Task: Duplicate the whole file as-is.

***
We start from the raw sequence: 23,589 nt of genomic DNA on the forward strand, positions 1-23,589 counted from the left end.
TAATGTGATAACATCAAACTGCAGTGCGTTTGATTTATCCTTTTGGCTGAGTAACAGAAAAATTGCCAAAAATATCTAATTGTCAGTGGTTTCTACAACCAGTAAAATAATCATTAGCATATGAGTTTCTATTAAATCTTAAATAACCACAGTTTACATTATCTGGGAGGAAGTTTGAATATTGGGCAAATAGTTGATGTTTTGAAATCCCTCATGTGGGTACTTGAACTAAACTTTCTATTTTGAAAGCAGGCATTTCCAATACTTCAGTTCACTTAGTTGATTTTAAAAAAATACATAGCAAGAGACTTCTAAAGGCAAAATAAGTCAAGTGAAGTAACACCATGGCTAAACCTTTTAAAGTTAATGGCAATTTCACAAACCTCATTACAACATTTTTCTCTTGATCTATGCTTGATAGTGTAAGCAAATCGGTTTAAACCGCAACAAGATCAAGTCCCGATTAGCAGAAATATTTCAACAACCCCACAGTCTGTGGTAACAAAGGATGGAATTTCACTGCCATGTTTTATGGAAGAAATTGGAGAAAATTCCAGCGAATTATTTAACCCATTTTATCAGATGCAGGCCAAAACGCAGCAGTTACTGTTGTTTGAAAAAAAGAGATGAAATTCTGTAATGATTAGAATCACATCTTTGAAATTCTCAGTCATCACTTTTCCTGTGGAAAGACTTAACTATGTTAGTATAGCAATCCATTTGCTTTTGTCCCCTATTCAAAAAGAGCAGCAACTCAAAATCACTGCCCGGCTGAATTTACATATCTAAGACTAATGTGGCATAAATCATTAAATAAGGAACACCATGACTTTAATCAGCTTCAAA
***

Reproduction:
We start from the raw sequence: 23,589 nt of genomic DNA on the forward strand, positions 1-23,589 counted from the left end.
TAATGTGATAACATCAAACTGCAGTGCGTTTGATTTATCCTTTTGGCTGAGTAACAGAAAAATTGCCAAAAATATCTAATTGTCAGTGGTTTCTACAACCAGTAAAATAATCATTAGCATATGAGTTTCTATTAAATCTTAAATAACCACAGTTTACATTATCTGGGAGGAAGTTTGAATATTGGGCAAATAGTTGATGTTTTGAAATCCCTCATGTGGGTACTTGAACTAAACTTTCTATTTTGAAAGCAGGCATTTCCAATACTTCAGTTCACTTAGTTGATTTTAAAAAAATACATAGCAAGAGACTTCTAAAGGCAAAATAAGTCAAGTGAAGTAACACCATGGCTAAACCTTTTAAAGTTAATGGCAATTTCACAAACCTCATTACAACATTTTTCTCTTGATCTATGCTTGATAGTGTAAGCAAATCGGTTTAAACCGCAACAAGATCAAGTCCCGATTAGCAGAAATATTTCAACAACCCCACAGTCTGTGGTAACAAAGGATGGAATTTCACTGCCATGTTTTATGGAAGAAATTGGAGAAAATTCCAGCGAATTATTTAACCCATTTTATCAGATGCAGGCCAAAACGCAGCAGTTACTGTTGTTTGAAAAAAAGAGATGAAATTCTGTAATGATTAGAATCACATCTTTGAAATTCTCAGTCATCACTTTTCCTGTGGAAAGACTTAACTATGTTAGTATAGCAATCCATTTGCTTTTGTCCCCTATTCAAAAAGAGCAGCAACTCAAAATCACTGCCCGGCTGAATTTACATATCTAAGACTAATGTGGCATAAATCATTAAATAAGGAACACCATGACTTTAATCAGCTTCAAA